Is The Lone Ranger the New Muthe New Mnchausen?
By Abel Diaz
Since I wrote the original ‘Defending The Lone Ranger’ video & article, I’ve had the chance to go back and rewatch The Mask Of Zorro (1998), from Ranger scribes Ted Elliot and Terry Rossio, as well as the Terry Gilliam cult favourite The Adventures of Baron Munchausen (1989), the latter I had brought up in the aforementioned work. Like Zorro, Lone Ranger uses the backdrop of real historical events (the building of the Transcontinental Railroad) against a tale of adventure & derring-do, while also having villains abusing the land and people for monetary gain: in Zorro, the corrupt governor was secretly mining gold in order to buy California from the Mexican government, and then fearing reprisals, planned to blow up the mine, along with all the workers. In Ranger, Cole and Cavendish find a hidden vein of silver, thanks to young Tonto, and massacre the local Comanche to keep it secret.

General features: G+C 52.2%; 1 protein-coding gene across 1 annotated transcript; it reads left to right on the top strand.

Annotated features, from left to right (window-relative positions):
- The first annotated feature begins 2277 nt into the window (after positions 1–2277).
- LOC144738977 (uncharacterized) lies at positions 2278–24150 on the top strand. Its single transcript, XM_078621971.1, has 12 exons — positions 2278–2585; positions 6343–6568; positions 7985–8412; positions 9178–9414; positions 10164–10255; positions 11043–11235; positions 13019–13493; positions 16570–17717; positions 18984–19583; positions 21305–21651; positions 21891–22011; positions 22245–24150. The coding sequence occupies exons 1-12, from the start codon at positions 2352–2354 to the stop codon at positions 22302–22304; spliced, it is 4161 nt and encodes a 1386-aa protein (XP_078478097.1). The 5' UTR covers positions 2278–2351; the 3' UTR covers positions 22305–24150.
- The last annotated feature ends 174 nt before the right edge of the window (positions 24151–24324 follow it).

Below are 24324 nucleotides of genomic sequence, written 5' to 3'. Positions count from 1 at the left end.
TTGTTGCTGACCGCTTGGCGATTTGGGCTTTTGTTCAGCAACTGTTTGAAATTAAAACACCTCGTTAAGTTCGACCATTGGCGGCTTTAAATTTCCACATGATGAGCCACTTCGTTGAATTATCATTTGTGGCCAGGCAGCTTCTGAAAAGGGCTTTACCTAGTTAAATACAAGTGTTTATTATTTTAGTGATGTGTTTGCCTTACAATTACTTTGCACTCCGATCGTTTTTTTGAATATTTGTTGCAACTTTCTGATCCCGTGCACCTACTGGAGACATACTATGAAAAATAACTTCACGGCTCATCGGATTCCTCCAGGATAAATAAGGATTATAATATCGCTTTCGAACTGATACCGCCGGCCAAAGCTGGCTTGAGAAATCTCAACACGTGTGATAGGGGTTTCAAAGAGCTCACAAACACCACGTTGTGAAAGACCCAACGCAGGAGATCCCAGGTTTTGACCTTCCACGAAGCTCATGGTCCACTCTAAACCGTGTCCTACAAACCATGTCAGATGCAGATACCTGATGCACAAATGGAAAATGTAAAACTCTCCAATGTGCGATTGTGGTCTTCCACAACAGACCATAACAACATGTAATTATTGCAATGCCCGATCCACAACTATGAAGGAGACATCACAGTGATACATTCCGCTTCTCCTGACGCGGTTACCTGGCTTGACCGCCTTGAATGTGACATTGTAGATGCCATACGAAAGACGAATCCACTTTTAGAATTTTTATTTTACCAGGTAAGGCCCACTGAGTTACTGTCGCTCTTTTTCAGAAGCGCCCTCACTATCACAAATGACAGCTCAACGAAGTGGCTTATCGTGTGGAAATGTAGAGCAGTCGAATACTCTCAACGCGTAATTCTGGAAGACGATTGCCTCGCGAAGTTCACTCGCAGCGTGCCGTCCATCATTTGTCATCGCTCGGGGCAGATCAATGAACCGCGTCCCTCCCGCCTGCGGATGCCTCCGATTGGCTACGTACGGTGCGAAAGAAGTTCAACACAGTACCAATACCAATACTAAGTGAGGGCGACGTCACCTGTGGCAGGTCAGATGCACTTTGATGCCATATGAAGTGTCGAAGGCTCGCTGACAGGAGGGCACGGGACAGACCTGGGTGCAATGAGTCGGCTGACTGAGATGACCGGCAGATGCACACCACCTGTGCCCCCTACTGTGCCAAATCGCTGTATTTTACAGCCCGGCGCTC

However, it is Munchausen that Verbinski’s film owes a larger debt to, and shares similar fortunes with. Much like Ranger, it was a troubled film, enduring a chaotic production with an ever fluctuating budget, and even when released, was met with indifference by the public (though Ranger got the shorter, and considerably more vitriolic, end of the critical stick), and it’s not remotely hard to see why: it’s a very oddball fantasy, meshing various fantasies, like Central European folklore, Ancient Roman myth and even a dash of science fantasy, all wrapped up with Gilliam’s unmistakably anarchic sense of humour, going from dark comedy & innuendo to bright, Looney Tunes-ian slapstick and sight gags. Sound familiar?